For two games that’s what they got. Their priority was getting rid of Ymir in the first ban phase, keeping that god well and truly off limits for Titan support, KanyeLife. They also seemed to be baiting Repikas into picking up a Serqet – something Prime were able to deal with without too much trouble. The gold and experience graphs from the first game were brutal, climbing steadily in Prime’s favour. The second game was similar, with Prime’s Hunter BaRRaCCuDDa putting on a spectacular show for his state.
Then game 3 happened.
“The thing about Titan,” said my friend Chris Higgins at some point during the event, “is that they’re like the velociraptors in Jurassic Park. They learn.”
In game 3 we saw the now-expected Ymir ban come out from Prime. But This time Titan were unfazed. Ares was the pick up for KanyeLife, just as it was in the regional match against Fnatic which took Titan to Worlds in the first place. Holes in Prime’s team research started to show. Their lack of awareness of Ares as an option meant they hadn’t worked out how to keep an Ares at bay, nor to keep him from shutting down St3alth’s usually monstrous Scylla. Add in Ataraxia’s star turn on Rama, sniping kills from high above the map with his ultimate, and Prime were unable to stop Titan from claiming a win.
In game 4 Prime stuck with the Ymir ban but again an Ares slipped through. Naturally KanyeLife scooped the god up a second time, leaving Prime to get rid of Rama – a reaction to Ataraxia and the previous game’s draft. The final pick for Titan was Vulcan – a character PrettyPrime excels at playing in the mid lane.
“We were not ready for that, it was ridiculous,” was BaRRaCCuDDa’s assessment of the Ares situation. “Once it happened again we were like, this is obviously the problem. Their team composition changed between game 3 and game 4 and it was still the exact same issue we were running into. We don’t have jungle pressure, we don’t have wards and you need jungle pressure to ward. No-one wanted to walk in the jungle or anywhere and Titan was playing it so well. Whenever the Ares would come forward they would get a kill, they would get a chain, they would get ults.”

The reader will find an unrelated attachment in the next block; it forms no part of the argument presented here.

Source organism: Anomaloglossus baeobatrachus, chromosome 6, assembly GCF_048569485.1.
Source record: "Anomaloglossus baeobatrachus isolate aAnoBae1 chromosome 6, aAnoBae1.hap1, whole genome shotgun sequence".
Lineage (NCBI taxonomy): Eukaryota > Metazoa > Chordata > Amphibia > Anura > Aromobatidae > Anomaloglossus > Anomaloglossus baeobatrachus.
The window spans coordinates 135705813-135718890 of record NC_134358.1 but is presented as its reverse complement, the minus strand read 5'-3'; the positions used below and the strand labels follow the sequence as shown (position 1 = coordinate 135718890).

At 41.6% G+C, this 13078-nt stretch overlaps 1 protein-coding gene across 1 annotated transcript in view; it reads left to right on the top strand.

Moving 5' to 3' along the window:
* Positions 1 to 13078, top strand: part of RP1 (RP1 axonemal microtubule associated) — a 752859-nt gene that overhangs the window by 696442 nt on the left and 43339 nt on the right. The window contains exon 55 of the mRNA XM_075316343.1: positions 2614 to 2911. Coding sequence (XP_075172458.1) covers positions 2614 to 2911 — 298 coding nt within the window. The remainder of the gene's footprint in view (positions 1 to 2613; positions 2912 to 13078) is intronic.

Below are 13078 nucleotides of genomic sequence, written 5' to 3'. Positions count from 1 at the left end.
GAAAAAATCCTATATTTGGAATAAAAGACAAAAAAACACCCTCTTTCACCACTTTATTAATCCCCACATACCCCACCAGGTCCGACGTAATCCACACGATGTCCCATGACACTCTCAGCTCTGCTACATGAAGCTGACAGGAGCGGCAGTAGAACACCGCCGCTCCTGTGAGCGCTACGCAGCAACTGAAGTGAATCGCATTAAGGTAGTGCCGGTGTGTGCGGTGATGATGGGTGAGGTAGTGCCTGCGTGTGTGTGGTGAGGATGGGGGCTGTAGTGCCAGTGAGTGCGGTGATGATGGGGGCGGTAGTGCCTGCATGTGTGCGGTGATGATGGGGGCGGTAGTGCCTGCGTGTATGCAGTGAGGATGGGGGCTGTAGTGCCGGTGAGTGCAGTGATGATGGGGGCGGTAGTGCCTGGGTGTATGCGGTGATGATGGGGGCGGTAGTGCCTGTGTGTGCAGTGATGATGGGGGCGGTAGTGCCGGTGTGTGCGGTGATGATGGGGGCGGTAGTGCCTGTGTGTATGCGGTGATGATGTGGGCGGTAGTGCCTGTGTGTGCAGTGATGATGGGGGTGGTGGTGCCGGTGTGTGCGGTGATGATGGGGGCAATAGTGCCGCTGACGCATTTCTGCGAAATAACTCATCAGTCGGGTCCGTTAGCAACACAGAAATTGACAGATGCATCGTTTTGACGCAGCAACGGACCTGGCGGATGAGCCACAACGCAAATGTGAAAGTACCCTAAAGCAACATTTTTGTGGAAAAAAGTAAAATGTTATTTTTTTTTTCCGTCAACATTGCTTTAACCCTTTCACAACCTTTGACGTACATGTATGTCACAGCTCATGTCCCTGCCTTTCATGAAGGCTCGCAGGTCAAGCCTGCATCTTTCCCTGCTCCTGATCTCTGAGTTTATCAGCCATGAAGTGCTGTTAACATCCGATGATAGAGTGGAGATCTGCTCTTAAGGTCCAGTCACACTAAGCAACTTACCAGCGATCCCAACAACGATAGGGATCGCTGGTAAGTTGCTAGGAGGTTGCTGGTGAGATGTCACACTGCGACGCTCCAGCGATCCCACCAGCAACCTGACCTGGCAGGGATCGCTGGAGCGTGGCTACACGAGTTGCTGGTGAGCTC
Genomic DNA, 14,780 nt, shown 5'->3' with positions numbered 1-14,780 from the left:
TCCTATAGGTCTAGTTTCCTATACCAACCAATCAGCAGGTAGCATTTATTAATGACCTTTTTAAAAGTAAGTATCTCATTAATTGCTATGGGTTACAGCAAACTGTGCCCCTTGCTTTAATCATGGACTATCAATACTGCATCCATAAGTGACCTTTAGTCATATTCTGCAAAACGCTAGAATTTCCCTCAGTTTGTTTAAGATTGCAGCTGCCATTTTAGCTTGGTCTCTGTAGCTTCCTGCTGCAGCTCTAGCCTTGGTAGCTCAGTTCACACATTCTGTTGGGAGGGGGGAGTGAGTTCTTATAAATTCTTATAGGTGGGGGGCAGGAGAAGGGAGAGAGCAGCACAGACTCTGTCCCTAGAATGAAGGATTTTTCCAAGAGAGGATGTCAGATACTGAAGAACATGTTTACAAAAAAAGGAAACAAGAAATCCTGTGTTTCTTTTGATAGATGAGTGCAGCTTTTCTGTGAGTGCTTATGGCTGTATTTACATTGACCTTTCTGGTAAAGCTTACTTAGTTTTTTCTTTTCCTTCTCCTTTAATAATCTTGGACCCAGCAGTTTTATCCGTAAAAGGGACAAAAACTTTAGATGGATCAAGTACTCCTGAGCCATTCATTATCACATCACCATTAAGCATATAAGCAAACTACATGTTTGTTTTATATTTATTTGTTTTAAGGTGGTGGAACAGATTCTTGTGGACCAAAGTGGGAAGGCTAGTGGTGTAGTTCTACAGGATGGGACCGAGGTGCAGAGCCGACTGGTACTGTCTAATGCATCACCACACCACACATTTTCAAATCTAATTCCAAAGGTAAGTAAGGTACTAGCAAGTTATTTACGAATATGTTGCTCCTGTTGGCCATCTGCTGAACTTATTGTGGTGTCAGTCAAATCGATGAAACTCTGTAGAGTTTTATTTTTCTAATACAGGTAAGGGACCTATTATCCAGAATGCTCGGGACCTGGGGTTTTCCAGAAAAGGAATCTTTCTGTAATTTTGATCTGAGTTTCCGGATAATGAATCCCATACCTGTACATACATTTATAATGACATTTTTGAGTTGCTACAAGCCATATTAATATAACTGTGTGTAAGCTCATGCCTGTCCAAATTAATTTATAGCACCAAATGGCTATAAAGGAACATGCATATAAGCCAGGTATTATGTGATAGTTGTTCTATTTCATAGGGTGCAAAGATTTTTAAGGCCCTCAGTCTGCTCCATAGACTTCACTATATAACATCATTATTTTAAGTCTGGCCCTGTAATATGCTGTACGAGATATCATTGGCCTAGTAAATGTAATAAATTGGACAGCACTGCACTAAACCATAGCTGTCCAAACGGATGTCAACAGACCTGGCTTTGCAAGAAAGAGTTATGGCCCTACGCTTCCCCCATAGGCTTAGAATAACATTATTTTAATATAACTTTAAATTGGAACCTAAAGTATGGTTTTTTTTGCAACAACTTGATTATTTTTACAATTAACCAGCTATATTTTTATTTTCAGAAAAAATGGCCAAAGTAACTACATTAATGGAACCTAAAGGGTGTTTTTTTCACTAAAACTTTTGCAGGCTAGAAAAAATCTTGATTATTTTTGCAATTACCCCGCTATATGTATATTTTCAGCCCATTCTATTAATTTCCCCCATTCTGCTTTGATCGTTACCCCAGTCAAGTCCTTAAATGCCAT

Cognitive Prime ended up caught between a rock and a hard place, trying to work out which sacrifices they could make and still stay in the game. “Whenever they were outwarding us and Gold Fury was up it was like, do we just walk in there and straight into an Ares or do we give it up or do I fly over as Apollo…? Then because they already had more sentries than us we had to buy two sentries because they already had sentries the counter the sentries we were going to place. It’s this constant struggle – what poison do we want to treat? Do we throw ourselves further behind gold-wise? Do we blow beads and actives to stay alive? Do we blow ultimates like Jeff had to do every time he got Ares ultimate-ed?”